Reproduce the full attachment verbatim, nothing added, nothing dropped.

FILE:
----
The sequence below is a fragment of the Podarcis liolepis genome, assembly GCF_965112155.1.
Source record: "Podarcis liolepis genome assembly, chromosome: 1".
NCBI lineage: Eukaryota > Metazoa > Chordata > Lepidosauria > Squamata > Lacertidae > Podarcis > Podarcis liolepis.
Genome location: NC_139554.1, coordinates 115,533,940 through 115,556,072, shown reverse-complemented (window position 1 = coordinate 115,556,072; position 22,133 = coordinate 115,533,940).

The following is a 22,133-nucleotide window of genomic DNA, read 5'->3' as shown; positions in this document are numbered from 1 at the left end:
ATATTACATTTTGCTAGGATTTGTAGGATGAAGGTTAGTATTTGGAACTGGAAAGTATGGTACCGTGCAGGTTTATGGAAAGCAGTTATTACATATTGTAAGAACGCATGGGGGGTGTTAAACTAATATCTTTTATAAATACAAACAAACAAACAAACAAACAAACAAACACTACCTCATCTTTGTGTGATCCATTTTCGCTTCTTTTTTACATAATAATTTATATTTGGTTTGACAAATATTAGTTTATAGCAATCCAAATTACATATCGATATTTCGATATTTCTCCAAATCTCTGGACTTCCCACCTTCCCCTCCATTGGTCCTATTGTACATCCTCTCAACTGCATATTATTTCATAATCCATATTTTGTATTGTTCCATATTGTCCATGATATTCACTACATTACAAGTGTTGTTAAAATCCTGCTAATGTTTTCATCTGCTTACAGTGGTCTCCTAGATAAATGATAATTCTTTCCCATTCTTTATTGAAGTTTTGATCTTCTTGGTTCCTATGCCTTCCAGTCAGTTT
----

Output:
The sequence below is a fragment of the Podarcis liolepis genome, assembly GCF_965112155.1.
Source record: "Podarcis liolepis genome assembly, chromosome: 1".
NCBI lineage: Eukaryota > Metazoa > Chordata > Lepidosauria > Squamata > Lacertidae > Podarcis > Podarcis liolepis.
Genome location: NC_139554.1, coordinates 115,533,940 through 115,556,072, shown reverse-complemented (window position 1 = coordinate 115,556,072; position 22,133 = coordinate 115,533,940).

The following is a 22,133-nucleotide window of genomic DNA, read 5'->3' as shown; positions in this document are numbered from 1 at the left end:
ATATTACATTTTGCTAGGATTTGTAGGATGAAGGTTAGTATTTGGAACTGGAAAGTATGGTACCGTGCAGGTTTATGGAAAGCAGTTATTACATATTGTAAGAACGCATGGGGGGTGTTAAACTAATATCTTTTATAAATACAAACAAACAAACAAACAAACAAACAAACACTACCTCATCTTTGTGTGATCCATTTTCGCTTCTTTTTTACATAATAATTTATATTTGGTTTGACAAATATTAGTTTATAGCAATCCAAATTACATATCGATATTTCGATATTTCTCCAAATCTCTGGACTTCCCACCTTCCCCTCCATTGGTCCTATTGTACATCCTCTCAACTGCATATTATTTCATAATCCATATTTTGTATTGTTCCATATTGTCCATGATATTCACTACATTACAAGTGTTGTTAAAATCCTGCTAATGTTTTCATCTGCTTACAGTGGTCTCCTAGATAAATGATAATTCTTTCCCATTCTTTATTGAAGTTTTGATCTTCTTGGTTCCTATGCCTTCCAGTCAGTTT